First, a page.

Carved Halloween pumpkin with its insides coming out

Cold or flu?

People sometimes confuse these very different viruses

At the root of most runny noses are one of two different kinds of virus: orthomyxoviruses (influenza) or rhinoviruses (the common cold). There are many different strains of each, but influenza viruses generally cause much more severe symptoms.

Viruses evolve very quickly, meaning that under the selective pressure of our immune systems, new cold and flu strains can emerge within a single season. Viruses have only a few genes, which means that one mutation can make a big difference. It’s this ability to adapt, known as antigenic variation, that produces viruses that can dodge our defences. The immune system might produce antibodies to deal with one strain, but when a new strain emerges, it isn’t recognised.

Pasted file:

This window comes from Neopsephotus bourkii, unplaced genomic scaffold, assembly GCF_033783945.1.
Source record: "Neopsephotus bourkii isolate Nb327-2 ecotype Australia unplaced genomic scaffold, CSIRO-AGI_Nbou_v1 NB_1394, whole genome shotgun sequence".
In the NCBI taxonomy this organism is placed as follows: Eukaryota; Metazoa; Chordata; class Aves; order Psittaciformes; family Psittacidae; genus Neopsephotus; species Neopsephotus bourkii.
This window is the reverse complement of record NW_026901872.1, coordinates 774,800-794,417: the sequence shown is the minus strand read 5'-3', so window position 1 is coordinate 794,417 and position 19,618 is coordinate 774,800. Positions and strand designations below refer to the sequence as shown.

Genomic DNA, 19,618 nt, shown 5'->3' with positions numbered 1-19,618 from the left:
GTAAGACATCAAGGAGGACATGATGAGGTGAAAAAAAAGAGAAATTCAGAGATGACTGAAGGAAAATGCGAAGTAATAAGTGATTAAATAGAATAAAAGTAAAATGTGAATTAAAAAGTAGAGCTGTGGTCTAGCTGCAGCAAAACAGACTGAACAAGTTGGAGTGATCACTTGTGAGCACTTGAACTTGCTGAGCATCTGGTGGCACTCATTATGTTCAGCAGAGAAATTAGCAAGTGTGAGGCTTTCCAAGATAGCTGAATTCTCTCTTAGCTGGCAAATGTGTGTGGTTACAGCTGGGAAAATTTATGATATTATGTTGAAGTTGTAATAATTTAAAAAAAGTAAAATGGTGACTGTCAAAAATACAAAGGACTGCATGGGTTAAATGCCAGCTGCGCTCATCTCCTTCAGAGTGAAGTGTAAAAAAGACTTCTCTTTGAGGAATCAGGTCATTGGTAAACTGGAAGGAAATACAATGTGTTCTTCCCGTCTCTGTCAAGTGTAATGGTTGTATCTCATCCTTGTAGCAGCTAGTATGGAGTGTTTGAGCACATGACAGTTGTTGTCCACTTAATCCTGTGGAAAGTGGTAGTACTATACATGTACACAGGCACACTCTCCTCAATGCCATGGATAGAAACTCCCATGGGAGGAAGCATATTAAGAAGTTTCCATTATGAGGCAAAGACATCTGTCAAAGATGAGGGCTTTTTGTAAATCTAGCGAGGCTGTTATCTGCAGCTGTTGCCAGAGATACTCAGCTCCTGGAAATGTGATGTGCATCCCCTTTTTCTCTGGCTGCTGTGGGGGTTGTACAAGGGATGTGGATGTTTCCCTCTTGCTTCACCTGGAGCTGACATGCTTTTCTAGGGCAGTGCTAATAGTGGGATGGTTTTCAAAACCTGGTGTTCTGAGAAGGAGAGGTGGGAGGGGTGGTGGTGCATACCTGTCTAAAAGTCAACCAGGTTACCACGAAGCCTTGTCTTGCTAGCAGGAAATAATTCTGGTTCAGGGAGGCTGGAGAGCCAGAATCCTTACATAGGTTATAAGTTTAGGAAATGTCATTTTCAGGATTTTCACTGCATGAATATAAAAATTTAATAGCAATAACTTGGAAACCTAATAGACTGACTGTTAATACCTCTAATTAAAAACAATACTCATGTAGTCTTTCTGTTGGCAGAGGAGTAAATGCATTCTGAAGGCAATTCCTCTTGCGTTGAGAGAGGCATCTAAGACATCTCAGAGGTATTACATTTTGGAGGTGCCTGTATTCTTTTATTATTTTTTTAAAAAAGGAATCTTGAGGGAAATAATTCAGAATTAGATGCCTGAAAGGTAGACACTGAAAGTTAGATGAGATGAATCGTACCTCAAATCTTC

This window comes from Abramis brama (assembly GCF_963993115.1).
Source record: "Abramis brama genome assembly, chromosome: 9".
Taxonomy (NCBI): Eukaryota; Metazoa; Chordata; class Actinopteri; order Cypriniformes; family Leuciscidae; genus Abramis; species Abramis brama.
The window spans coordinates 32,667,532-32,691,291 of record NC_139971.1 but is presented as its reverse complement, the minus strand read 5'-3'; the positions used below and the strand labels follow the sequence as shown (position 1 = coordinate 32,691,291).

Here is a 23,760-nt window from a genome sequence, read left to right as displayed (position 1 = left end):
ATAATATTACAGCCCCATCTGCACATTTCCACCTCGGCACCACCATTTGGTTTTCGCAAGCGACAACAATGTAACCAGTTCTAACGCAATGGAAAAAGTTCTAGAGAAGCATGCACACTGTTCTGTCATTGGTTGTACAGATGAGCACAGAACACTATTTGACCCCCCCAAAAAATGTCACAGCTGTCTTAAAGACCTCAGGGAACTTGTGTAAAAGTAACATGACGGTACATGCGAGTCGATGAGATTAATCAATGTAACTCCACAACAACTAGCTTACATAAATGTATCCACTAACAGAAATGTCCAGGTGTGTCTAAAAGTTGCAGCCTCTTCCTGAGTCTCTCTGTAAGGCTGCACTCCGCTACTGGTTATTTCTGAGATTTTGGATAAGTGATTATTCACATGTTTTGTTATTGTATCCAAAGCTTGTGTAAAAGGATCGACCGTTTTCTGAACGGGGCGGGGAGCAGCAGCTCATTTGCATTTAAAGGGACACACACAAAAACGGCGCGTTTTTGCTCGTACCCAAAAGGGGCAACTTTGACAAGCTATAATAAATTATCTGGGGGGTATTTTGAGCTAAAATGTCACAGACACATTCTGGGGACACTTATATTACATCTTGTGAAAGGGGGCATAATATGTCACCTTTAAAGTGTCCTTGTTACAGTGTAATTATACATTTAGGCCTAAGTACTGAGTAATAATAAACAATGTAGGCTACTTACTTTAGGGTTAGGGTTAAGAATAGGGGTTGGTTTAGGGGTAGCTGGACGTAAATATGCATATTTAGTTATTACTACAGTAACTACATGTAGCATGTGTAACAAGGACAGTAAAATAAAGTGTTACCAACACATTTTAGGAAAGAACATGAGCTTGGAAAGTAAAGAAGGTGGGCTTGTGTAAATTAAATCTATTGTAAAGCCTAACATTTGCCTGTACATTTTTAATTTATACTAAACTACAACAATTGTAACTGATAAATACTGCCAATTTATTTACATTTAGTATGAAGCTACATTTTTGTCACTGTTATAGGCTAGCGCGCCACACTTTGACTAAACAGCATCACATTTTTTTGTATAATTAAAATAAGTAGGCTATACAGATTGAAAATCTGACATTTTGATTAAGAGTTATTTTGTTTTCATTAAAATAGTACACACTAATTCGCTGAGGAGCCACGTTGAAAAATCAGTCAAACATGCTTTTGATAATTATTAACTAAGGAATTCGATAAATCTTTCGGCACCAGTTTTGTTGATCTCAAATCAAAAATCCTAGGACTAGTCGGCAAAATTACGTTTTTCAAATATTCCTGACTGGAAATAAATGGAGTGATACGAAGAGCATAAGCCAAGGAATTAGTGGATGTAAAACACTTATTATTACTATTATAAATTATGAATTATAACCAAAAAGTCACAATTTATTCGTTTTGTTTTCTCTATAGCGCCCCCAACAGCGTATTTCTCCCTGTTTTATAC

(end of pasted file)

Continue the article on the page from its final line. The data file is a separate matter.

Flu can be fatal – the 1918–19 pandemic killed more people than World War I – so it is the subject of intense research. Much of this research focuses on variation in H (haemagglutinin) and N (neuraminidase) proteins embedded in the virus’s outer coat. Changes to these proteins make it harder for the host immune system to recognise the virus.

Rhinoviruses, though less deadly, are also remarkably adept at avoiding the human immune system. Some dampen immune responses by interfering with the signals that attract immune cells, while those that receive a strong immune response seem to evolve even more rapidly to escape it. (See our special issue on influenza for more.)

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About this resource

This resource was first published in ‘Immune System’ in January 2015.

Immunology, Medicine, Health, infection and disease
Immune System
Education levels:
16–19, Continuing professional development